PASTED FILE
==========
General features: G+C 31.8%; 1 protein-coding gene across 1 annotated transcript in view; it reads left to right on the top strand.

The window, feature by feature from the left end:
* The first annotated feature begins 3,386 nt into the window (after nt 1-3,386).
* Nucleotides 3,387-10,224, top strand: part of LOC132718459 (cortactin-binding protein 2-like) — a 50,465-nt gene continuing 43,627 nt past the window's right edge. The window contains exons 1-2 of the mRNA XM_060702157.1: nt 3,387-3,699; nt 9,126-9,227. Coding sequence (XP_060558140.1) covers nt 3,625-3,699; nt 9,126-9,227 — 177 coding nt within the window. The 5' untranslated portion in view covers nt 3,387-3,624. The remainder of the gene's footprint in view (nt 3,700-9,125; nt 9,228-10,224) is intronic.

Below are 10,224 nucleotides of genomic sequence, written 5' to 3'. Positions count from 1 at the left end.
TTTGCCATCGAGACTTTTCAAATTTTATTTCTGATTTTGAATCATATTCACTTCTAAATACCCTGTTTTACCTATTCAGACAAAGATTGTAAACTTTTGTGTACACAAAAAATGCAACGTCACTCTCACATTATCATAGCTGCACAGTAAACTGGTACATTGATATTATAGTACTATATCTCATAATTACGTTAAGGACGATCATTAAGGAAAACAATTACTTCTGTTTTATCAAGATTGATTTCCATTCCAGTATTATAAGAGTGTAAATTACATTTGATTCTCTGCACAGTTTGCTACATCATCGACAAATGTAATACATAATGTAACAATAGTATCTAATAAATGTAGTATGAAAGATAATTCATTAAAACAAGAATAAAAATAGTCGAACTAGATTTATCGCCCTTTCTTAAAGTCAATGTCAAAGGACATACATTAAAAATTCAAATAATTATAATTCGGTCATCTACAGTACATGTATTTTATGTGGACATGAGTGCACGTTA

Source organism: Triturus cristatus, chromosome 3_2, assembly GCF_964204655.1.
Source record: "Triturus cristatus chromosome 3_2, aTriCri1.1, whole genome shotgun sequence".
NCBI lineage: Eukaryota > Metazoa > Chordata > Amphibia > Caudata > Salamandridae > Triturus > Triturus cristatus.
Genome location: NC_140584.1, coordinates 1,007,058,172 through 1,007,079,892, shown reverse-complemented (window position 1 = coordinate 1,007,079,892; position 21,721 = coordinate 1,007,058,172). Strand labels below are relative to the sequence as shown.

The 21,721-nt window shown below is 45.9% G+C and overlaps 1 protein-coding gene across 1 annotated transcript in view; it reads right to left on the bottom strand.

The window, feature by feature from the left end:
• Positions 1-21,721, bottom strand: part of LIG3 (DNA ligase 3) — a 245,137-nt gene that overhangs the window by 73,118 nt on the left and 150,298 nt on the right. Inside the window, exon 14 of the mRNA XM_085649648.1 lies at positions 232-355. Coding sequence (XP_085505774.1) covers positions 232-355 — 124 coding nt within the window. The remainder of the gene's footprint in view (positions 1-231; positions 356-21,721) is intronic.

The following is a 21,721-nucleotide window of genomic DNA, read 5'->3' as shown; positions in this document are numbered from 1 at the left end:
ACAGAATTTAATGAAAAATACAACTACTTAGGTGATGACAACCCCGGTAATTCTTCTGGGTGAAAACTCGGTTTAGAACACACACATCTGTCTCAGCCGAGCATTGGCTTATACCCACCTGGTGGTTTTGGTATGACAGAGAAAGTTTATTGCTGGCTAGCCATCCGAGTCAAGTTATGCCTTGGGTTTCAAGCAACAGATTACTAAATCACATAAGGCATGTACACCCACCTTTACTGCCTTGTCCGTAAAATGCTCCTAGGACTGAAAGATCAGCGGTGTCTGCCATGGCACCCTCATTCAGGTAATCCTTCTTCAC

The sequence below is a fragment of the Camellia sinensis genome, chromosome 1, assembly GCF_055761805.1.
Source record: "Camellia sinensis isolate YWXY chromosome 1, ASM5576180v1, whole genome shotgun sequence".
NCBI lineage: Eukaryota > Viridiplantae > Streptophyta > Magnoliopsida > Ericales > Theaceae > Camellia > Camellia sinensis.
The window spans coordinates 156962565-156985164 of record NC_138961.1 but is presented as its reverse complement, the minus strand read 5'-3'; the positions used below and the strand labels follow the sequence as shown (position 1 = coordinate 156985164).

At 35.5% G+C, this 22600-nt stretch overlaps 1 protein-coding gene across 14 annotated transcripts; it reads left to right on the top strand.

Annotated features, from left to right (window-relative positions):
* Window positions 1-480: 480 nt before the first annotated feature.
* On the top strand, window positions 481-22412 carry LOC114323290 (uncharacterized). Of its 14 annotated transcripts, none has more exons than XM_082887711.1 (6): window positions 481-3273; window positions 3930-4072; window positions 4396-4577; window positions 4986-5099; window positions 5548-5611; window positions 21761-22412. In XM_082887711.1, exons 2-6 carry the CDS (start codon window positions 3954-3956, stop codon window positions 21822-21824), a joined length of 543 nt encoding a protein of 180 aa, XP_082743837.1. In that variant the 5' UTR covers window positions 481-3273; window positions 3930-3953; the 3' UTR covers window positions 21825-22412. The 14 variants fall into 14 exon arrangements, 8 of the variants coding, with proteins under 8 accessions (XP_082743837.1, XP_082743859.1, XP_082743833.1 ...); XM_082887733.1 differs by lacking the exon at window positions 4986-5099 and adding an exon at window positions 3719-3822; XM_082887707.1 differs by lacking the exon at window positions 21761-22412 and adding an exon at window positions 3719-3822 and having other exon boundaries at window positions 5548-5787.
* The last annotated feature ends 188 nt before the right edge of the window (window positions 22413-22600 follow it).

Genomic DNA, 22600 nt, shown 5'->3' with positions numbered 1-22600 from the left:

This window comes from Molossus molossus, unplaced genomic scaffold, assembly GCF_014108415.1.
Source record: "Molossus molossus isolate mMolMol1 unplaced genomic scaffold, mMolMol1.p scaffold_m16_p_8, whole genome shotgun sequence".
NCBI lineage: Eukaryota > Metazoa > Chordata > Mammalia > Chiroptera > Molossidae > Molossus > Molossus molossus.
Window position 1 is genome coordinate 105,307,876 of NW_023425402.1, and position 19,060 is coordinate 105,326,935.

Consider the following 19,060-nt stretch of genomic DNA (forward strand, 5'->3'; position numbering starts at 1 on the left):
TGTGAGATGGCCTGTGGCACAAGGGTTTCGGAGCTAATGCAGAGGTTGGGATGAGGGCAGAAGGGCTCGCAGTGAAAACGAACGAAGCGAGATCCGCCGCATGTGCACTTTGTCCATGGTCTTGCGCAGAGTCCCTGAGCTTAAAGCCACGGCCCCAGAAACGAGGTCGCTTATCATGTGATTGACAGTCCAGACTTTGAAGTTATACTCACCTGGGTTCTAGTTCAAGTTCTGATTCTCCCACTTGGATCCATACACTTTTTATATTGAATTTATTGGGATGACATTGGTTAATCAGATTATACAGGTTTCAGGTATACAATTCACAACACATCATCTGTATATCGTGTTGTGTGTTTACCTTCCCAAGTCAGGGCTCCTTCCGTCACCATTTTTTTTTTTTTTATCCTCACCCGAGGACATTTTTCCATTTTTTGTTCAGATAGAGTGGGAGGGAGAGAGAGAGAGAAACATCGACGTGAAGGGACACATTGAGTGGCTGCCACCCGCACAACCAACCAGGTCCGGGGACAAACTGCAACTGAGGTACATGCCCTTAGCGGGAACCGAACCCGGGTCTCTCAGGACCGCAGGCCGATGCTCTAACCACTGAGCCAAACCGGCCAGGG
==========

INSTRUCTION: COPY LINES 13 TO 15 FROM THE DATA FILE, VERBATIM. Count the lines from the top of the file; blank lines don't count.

• Positions 1-21,721, bottom strand: part of LIG3 (DNA ligase 3) — a 245,137-nt gene that overhangs the window by 73,118 nt on the left and 150,298 nt on the right. Inside the window, exon 14 of the mRNA XM_085649648.1 lies at positions 232-355. Coding sequence (XP_085505774.1) covers positions 232-355 — 124 coding nt within the window. The remainder of the gene's footprint in view (positions 1-231; positions 356-21,721) is intronic.

The following is a 21,721-nucleotide window of genomic DNA, read 5'->3' as shown; positions in this document are numbered from 1 at the left end:
ACAGAATTTAATGAAAAATACAACTACTTAGGTGATGACAACCCCGGTAATTCTTCTGGGTGAAAACTCGGTTTAGAACACACACATCTGTCTCAGCCGAGCATTGGCTTATACCCACCTGGTGGTTTTGGTATGACAGAGAAAGTTTATTGCTGGCTAGCCATCCGAGTCAAGTTATGCCTTGGGTTTCAAGCAACAGATTACTAAATCACATAAGGCATGTACACCCACCTTTACTGCCTTGTCCGTAAAATGCTCCTAGGACTGAAAGATCAGCGGTGTCTGCCATGGCACCCTCATTCAGGTAATCCTTCTTCAC